For a work of nonfiction, The Swerve is a real page-turner. I realize it sounds super nerdy for a story about an ancient manuscript to get your heart racing, but trust me—this is a must read for historians, scientists, philosophers, and book lovers of all kinds. I suppose my one critique is that the story focused more on the life of Poggio the book hunter than on Lucretius, whom I found to be the more intriguing character. The decision on Greenblatt's part is understandable: with the exception of his epic poem, there is very little documentation about Lucretius left in existence, so the details of his life remain relatively unknown. Still, I would love to read another volume all about Lucretius in his day.

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Have you ever had the feeling that a book landed in your lap at just the right moment? This is how I felt reading The Swerve. I have been watching a slew of TED talks lately, and reading articles about our current generation's conflict with the societal systems of today. So many of the questions posed by today's creative thinkers are the same questions that "On the Nature of Things" brought to the forefront all those years ago. I felt connected to the past in many ways while reading this book, and as an avid reader it was a special treat to learn more about the history of books, and of humanity's passion for learning and communicating to future generations through their writings. As I read the last lines of The Swerve, I was reminded of what Carl Sagan said about books in an episode of Cosmos:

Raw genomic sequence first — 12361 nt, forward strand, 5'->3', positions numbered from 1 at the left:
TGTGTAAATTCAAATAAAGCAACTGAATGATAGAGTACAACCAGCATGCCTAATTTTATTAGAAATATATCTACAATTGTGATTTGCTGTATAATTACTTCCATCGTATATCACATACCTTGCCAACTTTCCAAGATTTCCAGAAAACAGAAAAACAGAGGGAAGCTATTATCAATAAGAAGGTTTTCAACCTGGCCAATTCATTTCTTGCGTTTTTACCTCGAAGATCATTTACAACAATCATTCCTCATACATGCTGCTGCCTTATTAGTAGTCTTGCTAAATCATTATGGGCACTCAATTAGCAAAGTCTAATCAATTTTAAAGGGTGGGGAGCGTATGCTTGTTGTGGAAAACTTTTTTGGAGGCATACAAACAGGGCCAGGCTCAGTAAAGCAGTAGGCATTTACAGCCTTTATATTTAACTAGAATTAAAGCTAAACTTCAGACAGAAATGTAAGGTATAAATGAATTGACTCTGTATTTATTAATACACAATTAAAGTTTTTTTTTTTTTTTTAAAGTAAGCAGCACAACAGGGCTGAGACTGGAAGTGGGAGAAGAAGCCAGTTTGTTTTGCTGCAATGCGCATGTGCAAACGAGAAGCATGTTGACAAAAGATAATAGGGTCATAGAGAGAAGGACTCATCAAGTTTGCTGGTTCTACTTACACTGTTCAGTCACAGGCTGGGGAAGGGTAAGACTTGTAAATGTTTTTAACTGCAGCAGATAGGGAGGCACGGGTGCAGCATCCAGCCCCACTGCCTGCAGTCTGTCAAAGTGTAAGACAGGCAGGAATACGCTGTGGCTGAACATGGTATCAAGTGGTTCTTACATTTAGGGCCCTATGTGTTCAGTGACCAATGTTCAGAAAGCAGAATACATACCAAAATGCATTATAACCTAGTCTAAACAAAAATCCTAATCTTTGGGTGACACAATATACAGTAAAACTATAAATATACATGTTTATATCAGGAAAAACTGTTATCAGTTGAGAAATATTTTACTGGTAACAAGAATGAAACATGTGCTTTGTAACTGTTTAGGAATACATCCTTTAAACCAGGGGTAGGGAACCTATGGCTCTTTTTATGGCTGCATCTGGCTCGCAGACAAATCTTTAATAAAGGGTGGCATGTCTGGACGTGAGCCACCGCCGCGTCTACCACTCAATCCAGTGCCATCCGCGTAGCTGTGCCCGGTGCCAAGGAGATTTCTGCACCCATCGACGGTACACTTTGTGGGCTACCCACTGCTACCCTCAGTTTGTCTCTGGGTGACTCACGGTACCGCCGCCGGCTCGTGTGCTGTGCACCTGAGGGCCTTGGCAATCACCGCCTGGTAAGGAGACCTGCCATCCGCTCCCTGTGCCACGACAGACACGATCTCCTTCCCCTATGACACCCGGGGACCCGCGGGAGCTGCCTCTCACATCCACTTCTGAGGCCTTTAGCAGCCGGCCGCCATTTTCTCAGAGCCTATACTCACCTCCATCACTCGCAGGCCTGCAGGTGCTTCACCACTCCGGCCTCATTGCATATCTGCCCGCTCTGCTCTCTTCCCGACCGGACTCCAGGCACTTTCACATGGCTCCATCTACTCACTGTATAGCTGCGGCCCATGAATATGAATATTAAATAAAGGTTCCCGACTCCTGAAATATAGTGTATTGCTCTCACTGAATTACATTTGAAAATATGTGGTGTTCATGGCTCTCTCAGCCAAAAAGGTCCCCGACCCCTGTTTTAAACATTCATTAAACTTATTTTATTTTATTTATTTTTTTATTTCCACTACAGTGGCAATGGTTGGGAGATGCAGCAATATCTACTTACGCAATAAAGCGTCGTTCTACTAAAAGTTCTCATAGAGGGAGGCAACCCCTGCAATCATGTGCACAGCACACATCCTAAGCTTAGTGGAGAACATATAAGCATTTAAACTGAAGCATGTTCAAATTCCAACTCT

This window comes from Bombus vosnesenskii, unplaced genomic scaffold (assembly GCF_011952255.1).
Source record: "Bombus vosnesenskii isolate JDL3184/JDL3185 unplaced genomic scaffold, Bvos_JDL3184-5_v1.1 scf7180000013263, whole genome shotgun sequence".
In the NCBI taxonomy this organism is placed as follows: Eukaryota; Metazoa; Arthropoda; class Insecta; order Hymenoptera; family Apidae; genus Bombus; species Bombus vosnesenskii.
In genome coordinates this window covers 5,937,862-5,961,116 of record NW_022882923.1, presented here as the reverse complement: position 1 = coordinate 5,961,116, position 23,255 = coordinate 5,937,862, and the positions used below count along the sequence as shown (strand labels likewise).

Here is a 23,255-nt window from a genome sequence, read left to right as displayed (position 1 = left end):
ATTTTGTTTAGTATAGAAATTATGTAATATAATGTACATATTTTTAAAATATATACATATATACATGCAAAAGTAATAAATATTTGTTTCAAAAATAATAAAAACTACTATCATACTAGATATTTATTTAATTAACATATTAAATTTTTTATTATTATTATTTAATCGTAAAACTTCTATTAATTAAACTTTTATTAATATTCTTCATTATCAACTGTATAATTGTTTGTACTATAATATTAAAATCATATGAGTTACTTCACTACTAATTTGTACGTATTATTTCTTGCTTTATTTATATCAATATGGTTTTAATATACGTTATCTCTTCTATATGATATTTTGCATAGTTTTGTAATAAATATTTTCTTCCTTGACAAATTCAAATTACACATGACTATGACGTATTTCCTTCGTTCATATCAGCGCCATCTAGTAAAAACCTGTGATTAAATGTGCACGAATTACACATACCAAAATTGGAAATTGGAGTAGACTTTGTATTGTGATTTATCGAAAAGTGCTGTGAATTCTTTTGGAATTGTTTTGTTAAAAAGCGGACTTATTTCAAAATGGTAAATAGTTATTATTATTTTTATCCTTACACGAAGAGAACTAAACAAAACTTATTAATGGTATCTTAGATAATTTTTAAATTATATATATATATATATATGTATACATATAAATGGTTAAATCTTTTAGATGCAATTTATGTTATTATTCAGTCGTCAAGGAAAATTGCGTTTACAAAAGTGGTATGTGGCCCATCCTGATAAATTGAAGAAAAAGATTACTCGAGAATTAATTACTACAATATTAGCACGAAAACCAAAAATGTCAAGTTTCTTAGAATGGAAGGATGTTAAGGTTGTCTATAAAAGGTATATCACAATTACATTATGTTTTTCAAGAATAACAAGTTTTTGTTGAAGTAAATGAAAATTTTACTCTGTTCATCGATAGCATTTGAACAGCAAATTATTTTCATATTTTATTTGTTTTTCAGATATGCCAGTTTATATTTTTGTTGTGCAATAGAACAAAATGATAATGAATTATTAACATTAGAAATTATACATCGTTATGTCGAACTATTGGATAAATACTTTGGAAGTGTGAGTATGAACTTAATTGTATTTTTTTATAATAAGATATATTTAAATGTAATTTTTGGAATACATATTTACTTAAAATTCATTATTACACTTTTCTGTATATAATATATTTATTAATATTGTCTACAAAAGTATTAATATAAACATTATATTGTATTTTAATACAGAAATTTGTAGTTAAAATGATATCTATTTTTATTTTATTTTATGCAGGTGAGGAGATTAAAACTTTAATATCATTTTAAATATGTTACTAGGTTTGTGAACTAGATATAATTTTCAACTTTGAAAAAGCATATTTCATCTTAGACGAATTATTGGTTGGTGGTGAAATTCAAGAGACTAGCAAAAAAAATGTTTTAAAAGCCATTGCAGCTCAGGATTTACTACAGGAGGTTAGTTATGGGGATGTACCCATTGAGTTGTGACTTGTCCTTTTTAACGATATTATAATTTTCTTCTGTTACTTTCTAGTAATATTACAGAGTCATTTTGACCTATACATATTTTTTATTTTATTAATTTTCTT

“What an astonishing thing a book is. It’s a flat object, made from a tree with flexible parts, on which are imprinted lots of funny dark squiggles. But one glance at it, and you’re inside the mind of another person, maybe somebody dead for thousands of years. Across the millennia, an author is speaking clearly and silently inside your head, directly to you. Writing is perhaps the greatest of human inventions, binding together people who never knew each other, citizens of distant epochs. Books break the shackles of time."

The printed word is indeed a remarkable invention, and it was wonderful to follow the journey of one precious text—from its dark, musty hiding place in a monastery, into the hands and hearts of so many influential thinkers. I hope you enjoy The Swerve as much as I do. If you are like me, you will immediately rush out to read the original Lucretian text, De Rerum Natura, next. Luckily, there are numerous translations to be found on Amazon. Now we know who to thank for that :)

Image sources (from top to bottom): 1. The Birth of Venus by Sandro Botticelli, 2. Example of Poggio's handwriting, 3. Lucretius translated by J. Evelyn.